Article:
chapter  1
17 Pages

Perception and Attention in Driving

WithGraham Hole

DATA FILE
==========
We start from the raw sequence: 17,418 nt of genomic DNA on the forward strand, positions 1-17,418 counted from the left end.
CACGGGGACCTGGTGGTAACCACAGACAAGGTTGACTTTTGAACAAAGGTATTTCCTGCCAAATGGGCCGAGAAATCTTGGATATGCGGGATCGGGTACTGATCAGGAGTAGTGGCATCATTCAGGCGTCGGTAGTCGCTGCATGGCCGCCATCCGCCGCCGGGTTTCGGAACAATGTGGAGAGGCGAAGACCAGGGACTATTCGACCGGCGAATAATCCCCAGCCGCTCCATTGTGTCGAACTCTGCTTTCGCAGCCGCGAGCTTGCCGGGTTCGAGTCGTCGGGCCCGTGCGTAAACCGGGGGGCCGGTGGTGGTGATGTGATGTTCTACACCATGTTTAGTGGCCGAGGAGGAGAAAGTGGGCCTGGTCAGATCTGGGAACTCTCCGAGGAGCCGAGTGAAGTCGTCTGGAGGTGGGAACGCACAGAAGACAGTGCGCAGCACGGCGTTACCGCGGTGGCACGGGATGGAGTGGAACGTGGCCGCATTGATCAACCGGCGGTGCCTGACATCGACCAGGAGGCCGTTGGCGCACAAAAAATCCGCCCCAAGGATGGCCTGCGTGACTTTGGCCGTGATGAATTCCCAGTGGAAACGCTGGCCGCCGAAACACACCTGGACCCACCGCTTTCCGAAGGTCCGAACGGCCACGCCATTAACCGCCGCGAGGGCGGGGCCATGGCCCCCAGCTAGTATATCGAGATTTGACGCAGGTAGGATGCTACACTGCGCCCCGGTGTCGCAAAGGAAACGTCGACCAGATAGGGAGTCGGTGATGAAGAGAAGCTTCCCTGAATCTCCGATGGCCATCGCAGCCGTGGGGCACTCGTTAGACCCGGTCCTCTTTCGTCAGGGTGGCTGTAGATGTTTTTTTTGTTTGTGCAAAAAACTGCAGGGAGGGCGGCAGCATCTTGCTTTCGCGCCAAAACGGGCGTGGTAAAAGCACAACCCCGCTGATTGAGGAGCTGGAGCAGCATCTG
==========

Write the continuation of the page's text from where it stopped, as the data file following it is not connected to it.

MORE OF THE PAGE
Many accidents seem to involve "perceptual" errors. Every year in the UK, a contributory factor in about 45% of reported road accidents is that a driver or rider "failed to look properly". Another way in which the brain copes with information overload is by processing visual information within only a restricted range of what is potentially available. Human information-processing seems to rely heavily on "schemas". Sensory conspicuity is based more on "data-driven", "bottom-up" processing; cognitive conspicuity relies more on conceptually driven, "top-down" processing. One way to try to find out what drivers are attending to is to record their eye movements. This method assumes that what a driver is looking at is what he or she is attending to. Eye-movement recording studies demonstrate that fixation patterns are determined by an interplay of both external and internal factors. The evidence for any benefits of conspicuity aids is actually quite weak.